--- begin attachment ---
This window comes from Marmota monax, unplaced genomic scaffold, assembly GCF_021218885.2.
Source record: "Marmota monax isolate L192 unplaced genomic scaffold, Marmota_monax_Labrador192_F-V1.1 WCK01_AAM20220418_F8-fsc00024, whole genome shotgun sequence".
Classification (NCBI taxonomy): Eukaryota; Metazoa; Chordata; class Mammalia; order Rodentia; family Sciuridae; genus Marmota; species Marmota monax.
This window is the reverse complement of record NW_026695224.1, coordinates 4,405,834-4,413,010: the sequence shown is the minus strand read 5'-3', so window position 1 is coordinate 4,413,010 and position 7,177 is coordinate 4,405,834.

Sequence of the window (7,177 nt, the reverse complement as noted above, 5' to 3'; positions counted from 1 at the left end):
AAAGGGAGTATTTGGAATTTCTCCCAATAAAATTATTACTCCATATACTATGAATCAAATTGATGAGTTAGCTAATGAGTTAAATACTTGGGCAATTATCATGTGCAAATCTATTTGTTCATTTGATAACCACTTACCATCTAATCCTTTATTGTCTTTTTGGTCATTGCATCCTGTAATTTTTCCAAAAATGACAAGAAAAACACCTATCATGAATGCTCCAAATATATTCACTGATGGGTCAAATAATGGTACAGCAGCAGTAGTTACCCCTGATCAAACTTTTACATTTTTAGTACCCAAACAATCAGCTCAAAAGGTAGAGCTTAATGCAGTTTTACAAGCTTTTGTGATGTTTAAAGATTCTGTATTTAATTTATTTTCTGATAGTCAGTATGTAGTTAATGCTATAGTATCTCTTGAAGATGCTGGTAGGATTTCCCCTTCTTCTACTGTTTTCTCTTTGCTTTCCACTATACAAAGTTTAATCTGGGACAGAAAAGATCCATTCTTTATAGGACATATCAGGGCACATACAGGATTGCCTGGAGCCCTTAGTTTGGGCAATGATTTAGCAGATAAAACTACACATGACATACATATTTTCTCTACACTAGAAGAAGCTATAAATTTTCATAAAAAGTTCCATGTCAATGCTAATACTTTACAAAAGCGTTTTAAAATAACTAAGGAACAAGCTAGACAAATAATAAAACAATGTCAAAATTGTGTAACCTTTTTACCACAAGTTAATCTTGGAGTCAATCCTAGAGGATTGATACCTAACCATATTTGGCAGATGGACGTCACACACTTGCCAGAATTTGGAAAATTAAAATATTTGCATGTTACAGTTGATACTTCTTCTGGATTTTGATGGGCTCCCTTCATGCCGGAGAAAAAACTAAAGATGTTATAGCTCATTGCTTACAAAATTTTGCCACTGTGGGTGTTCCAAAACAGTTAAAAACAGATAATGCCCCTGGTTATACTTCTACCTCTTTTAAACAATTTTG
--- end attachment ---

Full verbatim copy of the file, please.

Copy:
This window comes from Marmota monax, unplaced genomic scaffold, assembly GCF_021218885.2.
Source record: "Marmota monax isolate L192 unplaced genomic scaffold, Marmota_monax_Labrador192_F-V1.1 WCK01_AAM20220418_F8-fsc00024, whole genome shotgun sequence".
Classification (NCBI taxonomy): Eukaryota; Metazoa; Chordata; class Mammalia; order Rodentia; family Sciuridae; genus Marmota; species Marmota monax.
This window is the reverse complement of record NW_026695224.1, coordinates 4,405,834-4,413,010: the sequence shown is the minus strand read 5'-3', so window position 1 is coordinate 4,413,010 and position 7,177 is coordinate 4,405,834.

Sequence of the window (7,177 nt, the reverse complement as noted above, 5' to 3'; positions counted from 1 at the left end):
AAAGGGAGTATTTGGAATTTCTCCCAATAAAATTATTACTCCATATACTATGAATCAAATTGATGAGTTAGCTAATGAGTTAAATACTTGGGCAATTATCATGTGCAAATCTATTTGTTCATTTGATAACCACTTACCATCTAATCCTTTATTGTCTTTTTGGTCATTGCATCCTGTAATTTTTCCAAAAATGACAAGAAAAACACCTATCATGAATGCTCCAAATATATTCACTGATGGGTCAAATAATGGTACAGCAGCAGTAGTTACCCCTGATCAAACTTTTACATTTTTAGTACCCAAACAATCAGCTCAAAAGGTAGAGCTTAATGCAGTTTTACAAGCTTTTGTGATGTTTAAAGATTCTGTATTTAATTTATTTTCTGATAGTCAGTATGTAGTTAATGCTATAGTATCTCTTGAAGATGCTGGTAGGATTTCCCCTTCTTCTACTGTTTTCTCTTTGCTTTCCACTATACAAAGTTTAATCTGGGACAGAAAAGATCCATTCTTTATAGGACATATCAGGGCACATACAGGATTGCCTGGAGCCCTTAGTTTGGGCAATGATTTAGCAGATAAAACTACACATGACATACATATTTTCTCTACACTAGAAGAAGCTATAAATTTTCATAAAAAGTTCCATGTCAATGCTAATACTTTACAAAAGCGTTTTAAAATAACTAAGGAACAAGCTAGACAAATAATAAAACAATGTCAAAATTGTGTAACCTTTTTACCACAAGTTAATCTTGGAGTCAATCCTAGAGGATTGATACCTAACCATATTTGGCAGATGGACGTCACACACTTGCCAGAATTTGGAAAATTAAAATATTTGCATGTTACAGTTGATACTTCTTCTGGATTTTGATGGGCTCCCTTCATGCCGGAGAAAAAACTAAAGATGTTATAGCTCATTGCTTACAAAATTTTGCCACTGTGGGTGTTCCAAAACAGTTAAAAACAGATAATGCCCCTGGTTATACTTCTACCTCTTTTAAACAATTTTG